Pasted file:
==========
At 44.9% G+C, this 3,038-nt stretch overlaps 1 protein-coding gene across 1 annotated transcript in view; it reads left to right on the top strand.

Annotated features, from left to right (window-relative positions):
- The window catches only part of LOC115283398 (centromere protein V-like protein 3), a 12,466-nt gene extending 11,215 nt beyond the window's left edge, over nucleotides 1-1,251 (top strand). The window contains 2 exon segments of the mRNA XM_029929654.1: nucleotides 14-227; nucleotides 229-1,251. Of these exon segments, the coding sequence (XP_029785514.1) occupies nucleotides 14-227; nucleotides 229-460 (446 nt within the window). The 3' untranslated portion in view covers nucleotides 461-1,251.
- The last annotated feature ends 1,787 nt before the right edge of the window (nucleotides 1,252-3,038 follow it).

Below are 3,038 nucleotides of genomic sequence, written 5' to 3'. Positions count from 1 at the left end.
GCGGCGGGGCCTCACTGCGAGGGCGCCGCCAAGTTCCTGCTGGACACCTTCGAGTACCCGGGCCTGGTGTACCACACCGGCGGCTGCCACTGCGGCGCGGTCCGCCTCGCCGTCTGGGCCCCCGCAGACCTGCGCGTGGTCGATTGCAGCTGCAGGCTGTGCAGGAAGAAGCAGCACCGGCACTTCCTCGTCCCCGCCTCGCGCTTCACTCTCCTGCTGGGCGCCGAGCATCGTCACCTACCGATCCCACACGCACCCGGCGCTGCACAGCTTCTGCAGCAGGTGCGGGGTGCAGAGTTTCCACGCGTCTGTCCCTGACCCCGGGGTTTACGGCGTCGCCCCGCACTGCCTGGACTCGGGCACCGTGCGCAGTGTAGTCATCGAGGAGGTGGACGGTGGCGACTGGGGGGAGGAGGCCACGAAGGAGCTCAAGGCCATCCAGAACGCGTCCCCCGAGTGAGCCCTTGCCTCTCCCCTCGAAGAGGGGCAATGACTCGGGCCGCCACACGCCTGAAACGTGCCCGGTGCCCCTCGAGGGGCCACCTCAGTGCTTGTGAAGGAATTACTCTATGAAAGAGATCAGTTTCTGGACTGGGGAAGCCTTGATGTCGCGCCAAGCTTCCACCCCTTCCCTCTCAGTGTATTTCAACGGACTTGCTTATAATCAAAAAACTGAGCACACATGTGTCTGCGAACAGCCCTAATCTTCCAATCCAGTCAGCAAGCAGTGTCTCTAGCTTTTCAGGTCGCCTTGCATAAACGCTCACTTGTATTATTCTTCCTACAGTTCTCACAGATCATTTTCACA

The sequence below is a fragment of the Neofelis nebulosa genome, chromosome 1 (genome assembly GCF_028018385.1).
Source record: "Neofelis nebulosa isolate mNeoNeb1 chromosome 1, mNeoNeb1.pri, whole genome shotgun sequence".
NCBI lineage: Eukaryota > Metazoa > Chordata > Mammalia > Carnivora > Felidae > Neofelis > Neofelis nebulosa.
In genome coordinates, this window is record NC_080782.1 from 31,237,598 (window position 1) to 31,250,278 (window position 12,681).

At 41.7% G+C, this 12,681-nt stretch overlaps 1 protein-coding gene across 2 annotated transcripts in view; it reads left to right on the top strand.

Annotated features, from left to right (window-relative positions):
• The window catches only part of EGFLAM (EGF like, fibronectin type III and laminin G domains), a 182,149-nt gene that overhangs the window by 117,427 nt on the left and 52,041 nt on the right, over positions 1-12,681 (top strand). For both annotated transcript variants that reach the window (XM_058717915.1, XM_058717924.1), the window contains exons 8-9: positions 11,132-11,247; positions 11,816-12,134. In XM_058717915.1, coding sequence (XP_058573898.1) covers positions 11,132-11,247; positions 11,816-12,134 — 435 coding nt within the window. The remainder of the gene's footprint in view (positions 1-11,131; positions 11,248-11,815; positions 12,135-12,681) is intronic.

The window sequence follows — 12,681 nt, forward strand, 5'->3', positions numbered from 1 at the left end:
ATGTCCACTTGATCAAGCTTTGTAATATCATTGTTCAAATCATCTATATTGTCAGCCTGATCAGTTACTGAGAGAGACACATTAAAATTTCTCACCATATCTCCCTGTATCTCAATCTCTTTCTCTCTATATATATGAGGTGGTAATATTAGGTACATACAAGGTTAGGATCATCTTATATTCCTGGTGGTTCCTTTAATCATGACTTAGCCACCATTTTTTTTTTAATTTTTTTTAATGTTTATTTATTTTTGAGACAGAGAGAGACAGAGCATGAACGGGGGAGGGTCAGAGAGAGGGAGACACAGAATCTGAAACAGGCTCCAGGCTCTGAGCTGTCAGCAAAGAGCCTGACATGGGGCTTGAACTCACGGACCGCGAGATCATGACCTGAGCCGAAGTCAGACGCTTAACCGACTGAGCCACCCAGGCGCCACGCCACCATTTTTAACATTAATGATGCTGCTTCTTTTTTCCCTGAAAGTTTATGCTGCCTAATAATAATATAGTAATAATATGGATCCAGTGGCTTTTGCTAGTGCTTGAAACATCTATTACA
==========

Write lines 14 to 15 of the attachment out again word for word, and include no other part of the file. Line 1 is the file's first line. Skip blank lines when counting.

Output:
The window sequence follows — 12,681 nt, forward strand, 5'->3', positions numbered from 1 at the left end:
ATGTCCACTTGATCAAGCTTTGTAATATCATTGTTCAAATCATCTATATTGTCAGCCTGATCAGTTACTGAGAGAGACACATTAAAATTTCTCACCATATCTCCCTGTATCTCAATCTCTTTCTCTCTATATATATGAGGTGGTAATATTAGGTACATACAAGGTTAGGATCATCTTATATTCCTGGTGGTTCCTTTAATCATGACTTAGCCACCATTTTTTTTTTAATTTTTTTTAATGTTTATTTATTTTTGAGACAGAGAGAGACAGAGCATGAACGGGGGAGGGTCAGAGAGAGGGAGACACAGAATCTGAAACAGGCTCCAGGCTCTGAGCTGTCAGCAAAGAGCCTGACATGGGGCTTGAACTCACGGACCGCGAGATCATGACCTGAGCCGAAGTCAGACGCTTAACCGACTGAGCCACCCAGGCGCCACGCCACCATTTTTAACATTAATGATGCTGCTTCTTTTTTCCCTGAAAGTTTATGCTGCCTAATAATAATATAGTAATAATATGGATCCAGTGGCTTTTGCTAGTGCTTGAAACATCTATTACA